Due to the adverse publicity surrounding their product, sales of Toaster/Flyer units were disappointing. NewTek's LightWave 3D modeling software was paying a lot of the bills as it was accepted by the industry (rightfully so) as one of the foremost modeling programs in the marketplace, which it still is. The NewTek brain trust then released the Calibar, which got some much needed positive press for the company, but they still had to live with the "toymaker" image thrust upon them. Like the Borg, the company began to assimilate one developer after another into the fold, working on plans for a "new toaster". Rumors began to circulate. Aura was soon released for the PC. Then the first Video Toaster for the PC was shown at NAB. Almost before the issue had been addressed by the same "legitimate broadcasters" (again) the VT2 came to pass. Also, by this time, other companies were developing their own non-linear editing systems for the PC (crude as they were), and the stogey Old Guard found that they had bigger fish to fry.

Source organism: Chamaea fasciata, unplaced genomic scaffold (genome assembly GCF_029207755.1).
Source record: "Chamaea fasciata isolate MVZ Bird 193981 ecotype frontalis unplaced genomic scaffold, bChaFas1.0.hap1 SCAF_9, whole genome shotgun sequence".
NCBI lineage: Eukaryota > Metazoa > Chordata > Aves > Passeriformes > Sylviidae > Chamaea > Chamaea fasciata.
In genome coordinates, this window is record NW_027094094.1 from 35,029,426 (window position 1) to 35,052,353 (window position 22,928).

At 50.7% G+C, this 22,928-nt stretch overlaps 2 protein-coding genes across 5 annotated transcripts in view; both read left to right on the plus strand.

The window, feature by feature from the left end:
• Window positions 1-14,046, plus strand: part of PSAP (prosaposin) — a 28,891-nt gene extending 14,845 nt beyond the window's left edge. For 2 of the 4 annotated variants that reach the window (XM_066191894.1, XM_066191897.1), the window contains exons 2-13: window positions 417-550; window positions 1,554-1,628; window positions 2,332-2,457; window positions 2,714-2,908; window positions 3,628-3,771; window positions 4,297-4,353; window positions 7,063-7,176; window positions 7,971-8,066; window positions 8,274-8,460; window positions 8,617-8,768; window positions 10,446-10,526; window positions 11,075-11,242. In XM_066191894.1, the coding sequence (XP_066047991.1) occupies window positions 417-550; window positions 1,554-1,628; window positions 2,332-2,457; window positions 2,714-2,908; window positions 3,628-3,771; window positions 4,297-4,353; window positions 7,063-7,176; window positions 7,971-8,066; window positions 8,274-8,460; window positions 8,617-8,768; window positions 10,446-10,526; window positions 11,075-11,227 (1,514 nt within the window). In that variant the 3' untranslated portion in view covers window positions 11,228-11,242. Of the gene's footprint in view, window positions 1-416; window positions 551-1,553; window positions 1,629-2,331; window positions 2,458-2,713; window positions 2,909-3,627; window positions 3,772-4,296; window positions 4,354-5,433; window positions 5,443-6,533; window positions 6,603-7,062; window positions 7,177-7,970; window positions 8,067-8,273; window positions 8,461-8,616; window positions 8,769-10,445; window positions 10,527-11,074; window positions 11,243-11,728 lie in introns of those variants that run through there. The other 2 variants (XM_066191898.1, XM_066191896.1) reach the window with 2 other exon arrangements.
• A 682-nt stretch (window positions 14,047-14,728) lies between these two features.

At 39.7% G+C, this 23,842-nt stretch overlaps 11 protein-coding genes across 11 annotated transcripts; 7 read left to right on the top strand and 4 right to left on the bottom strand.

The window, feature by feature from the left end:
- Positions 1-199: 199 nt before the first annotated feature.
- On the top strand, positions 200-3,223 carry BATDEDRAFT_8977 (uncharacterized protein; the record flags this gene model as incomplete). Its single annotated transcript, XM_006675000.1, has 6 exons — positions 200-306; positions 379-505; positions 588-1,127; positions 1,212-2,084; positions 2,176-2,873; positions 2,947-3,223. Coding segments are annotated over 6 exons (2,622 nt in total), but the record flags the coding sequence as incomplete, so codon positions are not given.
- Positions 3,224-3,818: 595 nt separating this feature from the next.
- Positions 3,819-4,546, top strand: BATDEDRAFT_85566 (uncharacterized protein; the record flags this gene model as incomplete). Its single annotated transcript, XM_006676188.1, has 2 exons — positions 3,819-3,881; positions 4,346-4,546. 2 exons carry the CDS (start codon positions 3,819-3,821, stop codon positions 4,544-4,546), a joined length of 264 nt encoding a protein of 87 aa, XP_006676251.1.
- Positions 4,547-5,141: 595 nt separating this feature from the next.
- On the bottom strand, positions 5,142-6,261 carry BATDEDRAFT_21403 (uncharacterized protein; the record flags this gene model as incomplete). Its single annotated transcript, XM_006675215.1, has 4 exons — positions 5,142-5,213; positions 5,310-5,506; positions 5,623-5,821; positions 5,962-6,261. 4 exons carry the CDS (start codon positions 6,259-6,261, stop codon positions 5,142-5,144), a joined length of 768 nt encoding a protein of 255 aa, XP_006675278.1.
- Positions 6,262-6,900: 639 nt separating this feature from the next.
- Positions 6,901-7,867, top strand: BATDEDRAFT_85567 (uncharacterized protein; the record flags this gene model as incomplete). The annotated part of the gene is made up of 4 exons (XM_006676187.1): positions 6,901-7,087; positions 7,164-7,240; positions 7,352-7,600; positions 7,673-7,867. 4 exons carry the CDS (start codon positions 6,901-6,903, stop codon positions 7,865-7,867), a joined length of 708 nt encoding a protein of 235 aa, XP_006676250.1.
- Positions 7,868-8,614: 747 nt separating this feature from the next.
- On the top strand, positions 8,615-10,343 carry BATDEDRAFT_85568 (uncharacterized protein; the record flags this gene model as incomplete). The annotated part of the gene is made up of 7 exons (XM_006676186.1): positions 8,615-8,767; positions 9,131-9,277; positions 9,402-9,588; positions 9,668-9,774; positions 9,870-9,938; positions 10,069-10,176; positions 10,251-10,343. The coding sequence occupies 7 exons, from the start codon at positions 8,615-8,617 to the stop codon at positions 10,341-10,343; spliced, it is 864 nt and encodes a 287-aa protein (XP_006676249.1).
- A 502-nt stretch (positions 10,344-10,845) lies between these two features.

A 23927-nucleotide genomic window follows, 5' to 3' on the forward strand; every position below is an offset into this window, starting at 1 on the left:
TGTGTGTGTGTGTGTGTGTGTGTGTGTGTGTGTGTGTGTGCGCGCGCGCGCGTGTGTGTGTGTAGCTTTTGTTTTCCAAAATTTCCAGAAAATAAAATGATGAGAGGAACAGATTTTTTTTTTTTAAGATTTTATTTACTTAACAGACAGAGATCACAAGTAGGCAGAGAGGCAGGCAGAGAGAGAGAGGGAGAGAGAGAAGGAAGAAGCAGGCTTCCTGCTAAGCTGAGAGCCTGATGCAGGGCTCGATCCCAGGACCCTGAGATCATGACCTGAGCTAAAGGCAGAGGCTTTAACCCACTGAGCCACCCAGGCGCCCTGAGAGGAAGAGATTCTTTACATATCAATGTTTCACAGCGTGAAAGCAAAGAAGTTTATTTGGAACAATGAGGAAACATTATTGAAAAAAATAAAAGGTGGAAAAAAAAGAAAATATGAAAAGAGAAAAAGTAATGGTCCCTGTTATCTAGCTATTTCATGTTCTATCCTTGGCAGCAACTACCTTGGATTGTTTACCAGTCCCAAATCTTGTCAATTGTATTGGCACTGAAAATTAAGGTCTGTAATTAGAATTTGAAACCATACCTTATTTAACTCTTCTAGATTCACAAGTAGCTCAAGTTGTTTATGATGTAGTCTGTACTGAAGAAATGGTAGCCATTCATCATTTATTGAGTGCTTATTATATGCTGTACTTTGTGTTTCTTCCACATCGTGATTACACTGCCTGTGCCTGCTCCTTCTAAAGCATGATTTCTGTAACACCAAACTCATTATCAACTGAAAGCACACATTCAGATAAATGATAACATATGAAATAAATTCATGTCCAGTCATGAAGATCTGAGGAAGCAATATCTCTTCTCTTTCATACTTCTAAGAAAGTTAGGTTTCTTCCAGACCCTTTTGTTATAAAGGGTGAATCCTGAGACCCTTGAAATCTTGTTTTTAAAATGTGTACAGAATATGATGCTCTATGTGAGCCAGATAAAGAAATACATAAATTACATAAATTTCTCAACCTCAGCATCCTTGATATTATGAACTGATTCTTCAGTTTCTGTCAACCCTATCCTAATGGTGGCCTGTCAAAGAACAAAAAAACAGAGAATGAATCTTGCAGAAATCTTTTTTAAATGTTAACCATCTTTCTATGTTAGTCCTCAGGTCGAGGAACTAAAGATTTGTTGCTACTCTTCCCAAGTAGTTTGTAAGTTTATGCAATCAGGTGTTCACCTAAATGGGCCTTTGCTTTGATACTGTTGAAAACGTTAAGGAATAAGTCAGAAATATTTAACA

To be fair to NewTek, they really tried to get more of us Amiga users to make the move. Many of us (me included) resisted, but as we now know, resistance is futile. I saw the handwriting on the wall when I saw Aura released as a PC-only product. But at least they included a codec in the original software issue that would allow you to load and save a Flyer Clip in Aura. All you had to do was figure out how to get data back and forth from the Amiga to the PC. I used 100M Zip drives. By Y2K I was still using the Flyer for 100% of my video work, but was doing all my LightWave animations on the much faster PC, and was fiddling with Aura for some composite graphic applications. For several years I had been commissioned to write articles about the Flyer for the various publications that came and went (Video Toaster User, NewTekniques, Newtek Pro), and felt the pressure of being the "Amiga throwback" in the writer gene pool. The VT2 was getting the Big Push and here I was, still using an Amiga. However, I WAS using a PC as well for other chores, and many of the related applications still applied to readers, so I was asked to continue writing. I did "how to" articles that applied to video production in general, and wrote many articles on recording audio, which is my specialty. I reviewed software products for the PC. I did reviews of Sony's (then Sonic Foundry) ACID audio sequencing software. I reviewed Soundprobe, a great audio editing program. And all the while I kept my eye on the further development of the "PC/VT".